The Simpsons Movie (6/10)

All right, here’s the break I promised y’all from my chronicling my old reviews. I saw the Simpsons movie last Friday, and finally wrote a review. Enjoy!

The Simpsons Movie (6/10)

The Simpsons has become part of our culture like none other. They have been around for nearly 20 years, and are still going strong, with end of the series not even a speck on the horizon. It was inevitable that they come out with a movie sooner or later, and for the most part, The Simpsons Movie is worth the wait. It is rife with the self-aware irony, witty satire, scathing parody, and hilarious comedy that the TV show has become known for. In fact, it is so much like the TV show that, if you weren’t sitting in a darkened room surrounded by hundreds of people, you could be fooled into thinking it was a three-parter episode. In a film where hilarity is a given, something more must be asked of it, and, unfortunately, the Simpsons fails to stretch itself in any way, being content, for the most part, to stick with its tried an true formula.

Rather than attempt to explain the paper thin plot, I’ll just summarize the basic idea for you. Springfield’s lake is dangerously over-polluted, so the city puts a ban on dumping any further garbage into the lake. Homer, of course, screws everything up because of his mis-directed love for a young pig, and thus the US government forces all of Springfield to live under a giant indestructible dome, causing the town to riot against the cause of everything (Homer, once again), forcing the Simpson family to escape the indestructible dome and flee to Alaska to start anew. Meanwhile, Bart must deal with a realization that Homer is unsatisfactory as a Dad, Lisa finds the perfect guy for her, and the ever-enduring Marge has to question whether she really wants to endure any longer.

With 400 episodes under their belt and counting, one thing the Simpsons have to be respected for is their longevity. No other TV series (aside from the Tonight Show, which doesn’t even really count) has managed to stay alive this long, while still maintaining a healthily hilarious pulse. Though it doesn’t carry as much clout as it once did, each new TV episode that comes out manages to be satirical, witty, and downright hilarious. The Simpsons movie is all of these things, lampooning religion, environmentalism, the government, and a sizable helping of other subjects too (most notable a spot-on cameo of a very notable star.) The movie is just plain hilarious – no question. There weren’t two minutes during this film where I wasn’t practically busting a gut laughing. But one also has to take into account that with 400 episodes down the drain, there aren’t many plot-lines left to do. I’m not a huge fan of the TV show – I respect it and appreciate its witty comedy and satire, but I’m not a regular watcher, so I can’t speak to whether or not this plot has been done before, but one very clear thing that I did notice was that if everything superfluous were stripped away, the movie would be about the length of a 44-minute Simpsons special.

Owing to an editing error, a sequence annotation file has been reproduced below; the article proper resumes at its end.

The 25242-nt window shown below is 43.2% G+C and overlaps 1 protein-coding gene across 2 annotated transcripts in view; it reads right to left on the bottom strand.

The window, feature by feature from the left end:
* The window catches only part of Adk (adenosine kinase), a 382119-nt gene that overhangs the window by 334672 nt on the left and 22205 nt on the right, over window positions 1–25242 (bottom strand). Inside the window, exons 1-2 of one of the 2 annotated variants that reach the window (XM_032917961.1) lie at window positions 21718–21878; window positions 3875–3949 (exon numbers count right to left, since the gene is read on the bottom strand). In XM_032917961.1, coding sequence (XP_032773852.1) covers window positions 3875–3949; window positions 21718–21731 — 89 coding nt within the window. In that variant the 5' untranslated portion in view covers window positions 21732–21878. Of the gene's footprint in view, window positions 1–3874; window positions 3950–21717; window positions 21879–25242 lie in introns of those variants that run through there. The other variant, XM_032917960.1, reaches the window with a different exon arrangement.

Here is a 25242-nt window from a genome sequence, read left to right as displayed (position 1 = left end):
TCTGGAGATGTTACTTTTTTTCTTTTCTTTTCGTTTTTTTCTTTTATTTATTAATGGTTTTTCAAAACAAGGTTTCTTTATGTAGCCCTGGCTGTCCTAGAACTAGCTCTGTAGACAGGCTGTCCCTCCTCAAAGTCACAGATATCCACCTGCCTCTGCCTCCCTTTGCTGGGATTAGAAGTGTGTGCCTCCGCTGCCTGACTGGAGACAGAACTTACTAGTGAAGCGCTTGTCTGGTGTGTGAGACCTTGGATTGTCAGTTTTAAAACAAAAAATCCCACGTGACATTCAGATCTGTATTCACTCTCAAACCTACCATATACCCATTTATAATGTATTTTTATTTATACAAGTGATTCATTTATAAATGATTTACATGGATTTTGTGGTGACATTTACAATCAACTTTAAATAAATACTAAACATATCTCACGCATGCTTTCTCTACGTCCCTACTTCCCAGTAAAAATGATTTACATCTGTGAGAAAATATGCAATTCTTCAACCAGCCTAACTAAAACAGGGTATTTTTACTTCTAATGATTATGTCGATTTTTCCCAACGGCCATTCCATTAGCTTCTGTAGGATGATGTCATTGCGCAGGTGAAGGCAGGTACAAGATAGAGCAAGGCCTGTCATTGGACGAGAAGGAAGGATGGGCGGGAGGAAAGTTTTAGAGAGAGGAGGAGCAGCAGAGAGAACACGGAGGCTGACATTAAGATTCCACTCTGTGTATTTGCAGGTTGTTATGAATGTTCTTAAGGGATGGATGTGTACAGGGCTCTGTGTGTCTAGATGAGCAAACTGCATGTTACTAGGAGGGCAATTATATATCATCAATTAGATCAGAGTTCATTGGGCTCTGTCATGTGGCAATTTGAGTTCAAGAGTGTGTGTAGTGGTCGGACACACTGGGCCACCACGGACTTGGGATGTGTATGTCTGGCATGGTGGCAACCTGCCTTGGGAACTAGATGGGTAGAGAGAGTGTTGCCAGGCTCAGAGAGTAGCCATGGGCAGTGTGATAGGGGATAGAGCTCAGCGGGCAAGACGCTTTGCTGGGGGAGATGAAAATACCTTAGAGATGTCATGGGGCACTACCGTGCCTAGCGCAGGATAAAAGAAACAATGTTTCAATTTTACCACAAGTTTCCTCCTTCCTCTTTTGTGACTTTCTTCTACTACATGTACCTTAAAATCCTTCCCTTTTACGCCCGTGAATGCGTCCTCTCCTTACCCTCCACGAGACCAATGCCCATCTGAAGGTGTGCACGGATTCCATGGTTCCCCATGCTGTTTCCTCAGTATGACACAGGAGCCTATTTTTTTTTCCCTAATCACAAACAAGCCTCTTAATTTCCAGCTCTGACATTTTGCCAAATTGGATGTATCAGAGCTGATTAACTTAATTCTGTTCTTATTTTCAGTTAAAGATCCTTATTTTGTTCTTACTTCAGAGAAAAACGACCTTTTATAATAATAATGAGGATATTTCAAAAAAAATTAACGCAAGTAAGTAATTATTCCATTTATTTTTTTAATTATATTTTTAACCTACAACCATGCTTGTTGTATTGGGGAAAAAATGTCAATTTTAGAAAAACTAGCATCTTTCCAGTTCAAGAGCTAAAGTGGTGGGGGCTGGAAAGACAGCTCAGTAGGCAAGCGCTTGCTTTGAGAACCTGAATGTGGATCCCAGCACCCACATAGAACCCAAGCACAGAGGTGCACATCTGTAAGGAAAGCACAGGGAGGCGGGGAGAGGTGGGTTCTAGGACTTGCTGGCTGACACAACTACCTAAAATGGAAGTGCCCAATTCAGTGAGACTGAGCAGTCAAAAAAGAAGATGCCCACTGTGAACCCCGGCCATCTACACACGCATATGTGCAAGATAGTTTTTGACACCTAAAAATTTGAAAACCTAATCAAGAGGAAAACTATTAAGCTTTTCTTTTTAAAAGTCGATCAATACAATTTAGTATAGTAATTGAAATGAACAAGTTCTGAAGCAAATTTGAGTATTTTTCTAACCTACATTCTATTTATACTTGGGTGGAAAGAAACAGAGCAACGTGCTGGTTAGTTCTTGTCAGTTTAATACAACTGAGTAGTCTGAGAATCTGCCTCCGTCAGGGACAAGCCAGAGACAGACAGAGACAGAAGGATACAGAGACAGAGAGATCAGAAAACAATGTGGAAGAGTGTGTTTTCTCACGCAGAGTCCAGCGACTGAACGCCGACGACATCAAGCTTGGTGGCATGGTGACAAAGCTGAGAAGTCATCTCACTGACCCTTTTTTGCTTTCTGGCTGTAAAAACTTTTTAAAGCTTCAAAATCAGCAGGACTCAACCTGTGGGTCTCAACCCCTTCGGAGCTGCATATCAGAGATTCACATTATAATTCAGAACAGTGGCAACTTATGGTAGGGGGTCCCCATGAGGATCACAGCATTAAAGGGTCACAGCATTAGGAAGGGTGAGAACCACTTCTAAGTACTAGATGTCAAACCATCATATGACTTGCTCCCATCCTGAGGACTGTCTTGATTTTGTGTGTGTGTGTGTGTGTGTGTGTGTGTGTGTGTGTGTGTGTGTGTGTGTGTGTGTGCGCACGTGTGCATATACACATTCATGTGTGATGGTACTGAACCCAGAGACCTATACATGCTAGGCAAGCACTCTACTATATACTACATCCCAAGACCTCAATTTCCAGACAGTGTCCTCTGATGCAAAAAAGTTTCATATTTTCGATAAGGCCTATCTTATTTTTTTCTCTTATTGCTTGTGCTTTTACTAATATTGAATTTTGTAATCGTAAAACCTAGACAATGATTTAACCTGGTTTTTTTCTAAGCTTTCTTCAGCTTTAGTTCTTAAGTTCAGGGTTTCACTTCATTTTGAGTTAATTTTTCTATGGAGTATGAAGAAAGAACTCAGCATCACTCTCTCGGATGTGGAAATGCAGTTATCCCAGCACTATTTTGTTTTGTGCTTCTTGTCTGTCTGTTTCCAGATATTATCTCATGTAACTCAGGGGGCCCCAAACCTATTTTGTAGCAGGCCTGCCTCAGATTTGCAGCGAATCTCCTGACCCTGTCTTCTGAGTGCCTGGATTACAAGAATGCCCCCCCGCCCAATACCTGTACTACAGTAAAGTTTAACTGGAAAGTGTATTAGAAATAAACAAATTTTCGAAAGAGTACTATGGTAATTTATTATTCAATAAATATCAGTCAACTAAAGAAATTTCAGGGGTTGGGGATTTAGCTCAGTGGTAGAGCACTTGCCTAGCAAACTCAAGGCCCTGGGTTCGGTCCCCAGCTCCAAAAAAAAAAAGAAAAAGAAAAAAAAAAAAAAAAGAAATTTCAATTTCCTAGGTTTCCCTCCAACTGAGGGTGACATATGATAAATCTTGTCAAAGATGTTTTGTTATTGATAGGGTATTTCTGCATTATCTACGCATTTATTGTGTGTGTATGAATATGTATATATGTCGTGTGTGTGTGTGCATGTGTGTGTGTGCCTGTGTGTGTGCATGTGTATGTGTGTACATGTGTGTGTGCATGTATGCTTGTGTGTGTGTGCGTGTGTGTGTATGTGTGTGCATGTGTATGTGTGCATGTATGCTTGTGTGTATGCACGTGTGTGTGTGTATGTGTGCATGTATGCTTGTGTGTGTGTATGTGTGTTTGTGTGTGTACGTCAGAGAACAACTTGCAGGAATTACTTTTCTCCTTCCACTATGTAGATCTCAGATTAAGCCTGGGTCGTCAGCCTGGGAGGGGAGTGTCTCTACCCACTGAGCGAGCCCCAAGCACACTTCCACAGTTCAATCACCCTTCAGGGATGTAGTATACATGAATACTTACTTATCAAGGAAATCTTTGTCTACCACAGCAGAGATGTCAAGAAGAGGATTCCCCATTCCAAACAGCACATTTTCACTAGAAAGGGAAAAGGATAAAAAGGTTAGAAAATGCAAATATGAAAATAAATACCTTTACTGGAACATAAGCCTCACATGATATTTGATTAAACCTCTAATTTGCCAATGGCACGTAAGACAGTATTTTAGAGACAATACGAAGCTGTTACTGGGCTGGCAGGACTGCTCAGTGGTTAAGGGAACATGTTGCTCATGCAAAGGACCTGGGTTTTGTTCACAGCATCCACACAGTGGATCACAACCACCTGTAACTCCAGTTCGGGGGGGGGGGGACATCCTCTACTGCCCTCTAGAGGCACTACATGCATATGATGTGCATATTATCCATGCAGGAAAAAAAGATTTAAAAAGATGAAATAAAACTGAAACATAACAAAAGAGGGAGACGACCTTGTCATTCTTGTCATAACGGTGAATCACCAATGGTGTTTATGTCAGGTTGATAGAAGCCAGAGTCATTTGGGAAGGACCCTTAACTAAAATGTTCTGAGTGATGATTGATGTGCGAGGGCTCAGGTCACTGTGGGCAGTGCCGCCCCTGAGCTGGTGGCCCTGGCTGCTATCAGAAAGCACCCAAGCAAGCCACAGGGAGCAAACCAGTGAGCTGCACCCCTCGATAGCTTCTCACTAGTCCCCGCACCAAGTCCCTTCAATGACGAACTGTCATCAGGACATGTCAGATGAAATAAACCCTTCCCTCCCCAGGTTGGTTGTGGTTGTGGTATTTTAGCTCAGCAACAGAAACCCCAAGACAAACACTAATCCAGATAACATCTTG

Take Homer’s love for the pig – the thing which causes him to bring ruin to the entire town. Though it does give us the line that is already becoming a classic – “Spider-Pig, Spider-Pig, does whatever a Spider-Pig does…Can he swing – from a web? No he can’t, he’s a pig…” this whole thing is basically a plot device – once the pig has served his purpose we really don’t see him anymore. Lisa’s new crush is basically just adding on a little romantic subplot that doesn’t affect the outcome of the film at all, and Bart’s questioning his father’s love is merely for the sake of adding screentime. If enough work had been put into the plot, all these things could have worked together towards a resolution – but as it is the only strong thread that runs the length of the movie is Homer. Marge questioning her devotion to Homer comes in a close second, and it’s good to see some real conflict in these characters we love, but it’s not enough to save the paper thin plot. Another disappointment is that none of the extra characters have any strong involvement – we see cameos from Moe and the gang, but that’s all they are. Ironically the strongest character in the movie (aside from Homer) is a government official whom I don’t believe has been in the TV series at all.

All this criticism being leveled against it, though, I would still give it a positive recommendation. It’s a disappointment if you’re looking for something beyond the series fare, but if you’re just looking for a solid comedy, look no further. One of the reasons it’s disappointing is because of the sheer comedic brilliance that we’ve seen these writers capable of. If they can write comedy like that, don’t you think they could have at least come up with a plot that doesn’t artifically extend itself with four or five superfluous storylines? Apparently not. Eh. Maybe they’ll do better with the next movie. Because whether the series continues or not, you can bet this is not the last of our favorite yellow family’s visit to the silver screen.

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